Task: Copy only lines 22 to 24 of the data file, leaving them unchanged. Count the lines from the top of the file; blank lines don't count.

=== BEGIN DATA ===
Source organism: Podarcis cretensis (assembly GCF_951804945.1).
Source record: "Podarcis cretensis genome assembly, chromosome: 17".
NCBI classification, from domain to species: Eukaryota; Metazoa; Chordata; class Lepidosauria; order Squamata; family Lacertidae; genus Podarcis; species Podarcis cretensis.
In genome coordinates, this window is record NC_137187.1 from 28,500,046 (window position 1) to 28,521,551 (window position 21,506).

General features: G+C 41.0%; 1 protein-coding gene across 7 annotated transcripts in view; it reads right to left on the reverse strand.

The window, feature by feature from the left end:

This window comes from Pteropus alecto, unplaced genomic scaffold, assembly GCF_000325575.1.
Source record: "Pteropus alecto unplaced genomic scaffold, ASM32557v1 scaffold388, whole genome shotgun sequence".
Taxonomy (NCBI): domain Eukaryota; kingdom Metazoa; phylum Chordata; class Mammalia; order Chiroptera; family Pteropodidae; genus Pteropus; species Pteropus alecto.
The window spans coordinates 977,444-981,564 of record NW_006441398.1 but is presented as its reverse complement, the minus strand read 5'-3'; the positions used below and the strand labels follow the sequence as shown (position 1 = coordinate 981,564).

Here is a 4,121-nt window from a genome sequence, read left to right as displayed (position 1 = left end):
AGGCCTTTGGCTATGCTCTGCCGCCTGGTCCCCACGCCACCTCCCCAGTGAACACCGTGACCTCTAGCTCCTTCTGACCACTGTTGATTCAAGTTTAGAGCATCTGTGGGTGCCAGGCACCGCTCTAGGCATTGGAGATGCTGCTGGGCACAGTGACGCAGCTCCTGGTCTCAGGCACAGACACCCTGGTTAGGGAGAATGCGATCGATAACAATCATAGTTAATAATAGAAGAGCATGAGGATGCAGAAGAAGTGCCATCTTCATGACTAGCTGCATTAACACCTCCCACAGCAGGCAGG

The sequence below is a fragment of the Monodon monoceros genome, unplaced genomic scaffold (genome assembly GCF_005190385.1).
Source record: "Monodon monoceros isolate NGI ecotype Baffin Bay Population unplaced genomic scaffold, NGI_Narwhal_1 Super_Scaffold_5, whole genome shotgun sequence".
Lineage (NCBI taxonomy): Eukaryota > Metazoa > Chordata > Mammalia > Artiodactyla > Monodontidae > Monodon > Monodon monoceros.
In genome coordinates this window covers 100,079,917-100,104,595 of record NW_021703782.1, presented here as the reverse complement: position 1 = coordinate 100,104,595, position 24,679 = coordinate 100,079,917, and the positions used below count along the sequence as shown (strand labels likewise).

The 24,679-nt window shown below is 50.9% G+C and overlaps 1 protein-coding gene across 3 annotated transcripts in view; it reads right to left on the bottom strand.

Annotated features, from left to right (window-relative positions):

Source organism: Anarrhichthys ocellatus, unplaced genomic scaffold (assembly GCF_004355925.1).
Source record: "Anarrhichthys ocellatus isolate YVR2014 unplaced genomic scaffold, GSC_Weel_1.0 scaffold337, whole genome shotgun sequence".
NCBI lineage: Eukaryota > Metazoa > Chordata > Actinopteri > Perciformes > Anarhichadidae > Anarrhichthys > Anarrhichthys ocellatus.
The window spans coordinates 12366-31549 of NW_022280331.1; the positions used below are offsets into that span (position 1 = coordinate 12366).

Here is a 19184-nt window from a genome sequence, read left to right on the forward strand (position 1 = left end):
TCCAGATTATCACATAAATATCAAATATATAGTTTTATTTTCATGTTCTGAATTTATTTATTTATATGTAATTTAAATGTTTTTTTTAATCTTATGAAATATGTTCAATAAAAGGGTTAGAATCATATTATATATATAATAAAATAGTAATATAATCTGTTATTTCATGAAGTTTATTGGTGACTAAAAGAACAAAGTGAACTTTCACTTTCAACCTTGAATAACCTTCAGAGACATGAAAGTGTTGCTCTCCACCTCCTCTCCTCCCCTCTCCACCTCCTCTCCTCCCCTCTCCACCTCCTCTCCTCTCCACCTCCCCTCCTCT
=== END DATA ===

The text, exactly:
The window spans coordinates 12366-31549 of NW_022280331.1; the positions used below are offsets into that span (position 1 = coordinate 12366).

Here is a 19184-nt window from a genome sequence, read left to right on the forward strand (position 1 = left end):
TCCAGATTATCACATAAATATCAAATATATAGTTTTATTTTCATGTTCTGAATTTATTTATTTATATGTAATTTAAATGTTTTTTTTAATCTTATGAAATATGTTCAATAAAAGGGTTAGAATCATATTATATATATAATAAAATAGTAATATAATCTGTTATTTCATGAAGTTTATTGGTGACTAAAAGAACAAAGTGAACTTTCACTTTCAACCTTGAATAACCTTCAGAGACATGAAAGTGTTGCTCTCCACCTCCTCTCCTCCCCTCTCCACCTCCTCTCCTCCCCTCTCCACCTCCTCTCCTCTCCACCTCCCCTCCTCT